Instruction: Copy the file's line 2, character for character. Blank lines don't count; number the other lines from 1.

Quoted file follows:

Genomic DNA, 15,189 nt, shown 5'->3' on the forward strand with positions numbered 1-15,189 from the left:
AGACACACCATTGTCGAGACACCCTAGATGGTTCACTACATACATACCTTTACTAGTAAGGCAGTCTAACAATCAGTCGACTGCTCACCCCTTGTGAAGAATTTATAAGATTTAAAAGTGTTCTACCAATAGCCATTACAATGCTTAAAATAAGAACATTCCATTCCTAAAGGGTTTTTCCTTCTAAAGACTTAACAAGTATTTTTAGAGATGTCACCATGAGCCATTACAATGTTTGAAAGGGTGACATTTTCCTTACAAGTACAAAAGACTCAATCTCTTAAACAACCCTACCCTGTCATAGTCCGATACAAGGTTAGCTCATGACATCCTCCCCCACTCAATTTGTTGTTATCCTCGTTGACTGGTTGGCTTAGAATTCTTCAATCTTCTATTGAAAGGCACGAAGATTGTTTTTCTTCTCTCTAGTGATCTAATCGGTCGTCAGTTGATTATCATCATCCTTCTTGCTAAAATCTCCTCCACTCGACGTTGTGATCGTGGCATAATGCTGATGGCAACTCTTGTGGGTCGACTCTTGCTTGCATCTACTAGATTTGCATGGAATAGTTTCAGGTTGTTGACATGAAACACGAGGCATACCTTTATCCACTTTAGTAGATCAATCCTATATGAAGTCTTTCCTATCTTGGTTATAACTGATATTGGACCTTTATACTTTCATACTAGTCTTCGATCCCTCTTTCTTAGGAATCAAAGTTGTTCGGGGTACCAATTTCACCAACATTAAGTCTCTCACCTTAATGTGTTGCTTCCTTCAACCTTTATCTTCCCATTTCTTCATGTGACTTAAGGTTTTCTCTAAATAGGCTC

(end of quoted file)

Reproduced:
AGACACACCATTGTCGAGACACCCTAGATGGTTCACTACATACATACCTTTACTAGTAAGGCAGTCTAACAATCAGTCGACTGCTCACCCCTTGTGAAGAATTTATAAGATTTAAAAGTGTTCTACCAATAGCCATTACAATGCTTAAAATAAGAACATTCCATTCCTAAAGGGTTTTTCCTTCTAAAGACTTAACAAGTATTTTTAGAGATGTCACCATGAGCCATTACAATGTTTGAAAGGGTGACATTTTCCTTACAAGTACAAAAGACTCAATCTCTTAAACAACCCTACCCTGTCATAGTCCGATACAAGGTTAGCTCATGACATCCTCCCCCACTCAATTTGTTGTTATCCTCGTTGACTGGTTGGCTTAGAATTCTTCAATCTTCTATTGAAAGGCACGAAGATTGTTTTTCTTCTCTCTAGTGATCTAATCGGTCGTCAGTTGATTATCATCATCCTTCTTGCTAAAATCTCCTCCACTCGACGTTGTGATCGTGGCATAATGCTGATGGCAACTCTTGTGGGTCGACTCTTGCTTGCATCTACTAGATTTGCATGGAATAGTTTCAGGTTGTTGACATGAAACACGAGGCATACCTTTATCCACTTTAGTAGATCAATCCTATATGAAGTCTTTCCTATCTTGGTTATAACTGATATTGGACCTTTATACTTTCATACTAGTCTTCGATCCCTCTTTCTTAGGAATCAAAGTTGTTCGGGGTACCAATTTCACCAACATTAAGTCTCTCACCTTAATGTGTTGCTTCCTTCAACCTTTATCTTCCCATTTCTTCATGTGACTTAAGGTTTTCTCTAAATAGGCTC